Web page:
Ramblings and Wisdom

Patience in Gethsemane

There you are. You know what you heart hungers for. It tears at you from the inside. It is a constant companion. You know something needs to be done to feed this desire. You try to distract yourself. For a time, the pains disappear. A cure? No, the hunger is worse. You hunt for relief. There is none. You seek help from others. You ask them for food. They don’t know what you are talking about. You are starving. You have no choice. What you need can’t be taken. It can only be given. You wait. 

And waiting is miserable work.

This act will require infinitely more of you then action ever could. It will test you in unforeseeable ways. It will be painful. Truly painful. It will ask you to give up all your precious control. It will bring up feelings of unworthiness, of anger, of injustice, of self-pity. It will be a battle. I repeat, it will be a battle. You will become overwhelmed. You will look to others for help. They won’t understand. They will all give you the same advice. The only advice that they can give. You should just do something. Anything. If you are a Christian. You must give God something to work with. A lie. It doesn’t cure. It hurts. They see God as small. You as big. They say you are broken. You know you are chosen.

And waiting is miserable work.

Someone will mention the men and women of faith. Moses. David. Mary. Jesus. They all waited. God still moved. He still did great things. A divine pattern. An archetype to superimpose. It doesn’t make the waiting easier. It does make you more willing to trust. To soldier on. To love. To hope.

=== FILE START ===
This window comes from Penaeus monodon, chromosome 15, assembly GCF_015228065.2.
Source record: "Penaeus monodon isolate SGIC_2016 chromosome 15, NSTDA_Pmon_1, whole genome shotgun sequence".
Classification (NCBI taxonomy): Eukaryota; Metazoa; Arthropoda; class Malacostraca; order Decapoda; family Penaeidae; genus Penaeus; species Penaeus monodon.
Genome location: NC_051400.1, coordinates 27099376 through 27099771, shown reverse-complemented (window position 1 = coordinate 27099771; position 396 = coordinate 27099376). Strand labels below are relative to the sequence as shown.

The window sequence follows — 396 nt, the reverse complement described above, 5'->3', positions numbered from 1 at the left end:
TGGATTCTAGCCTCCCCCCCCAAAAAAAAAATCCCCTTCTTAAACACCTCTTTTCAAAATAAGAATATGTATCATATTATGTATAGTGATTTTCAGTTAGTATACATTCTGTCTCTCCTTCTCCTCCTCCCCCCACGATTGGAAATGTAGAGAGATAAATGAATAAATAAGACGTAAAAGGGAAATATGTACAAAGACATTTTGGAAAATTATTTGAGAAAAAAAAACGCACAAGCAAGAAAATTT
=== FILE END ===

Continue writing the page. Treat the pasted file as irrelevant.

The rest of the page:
And waiting is miserable work.

Years pass. Slowly. Crawling forward. Hope differed. Filled with discomfort. Long suffering. Frustration. Yearning. It changes you. Tears become your language of choice. Releasing prayers. Molding you. You become gentler. More patient. More merciful. You become more like you. Others notice. They mock you. They hate you. They push you. They pull at you. They really just want what you have. You point to the wait. They are unwilling.

And waiting is miserable work.

More rungs to the ladder. I know nothing of. Look to the wisemen. They talk of a promised land. A second Jerusalem. An escape from the waiting. They say it comes unexpectantly. The gift long delayed. Almost forgotten. When it arrives. You can’t believe it. You almost don’t want to. As your hunger leaves. Satisfaction. Bliss. Peace. Lasting only a moment. It feels eternal. It is enough. They say it always was. Are they trustworthy? What other hope is there. Our hearts continue to break.

And waiting is miserable work.

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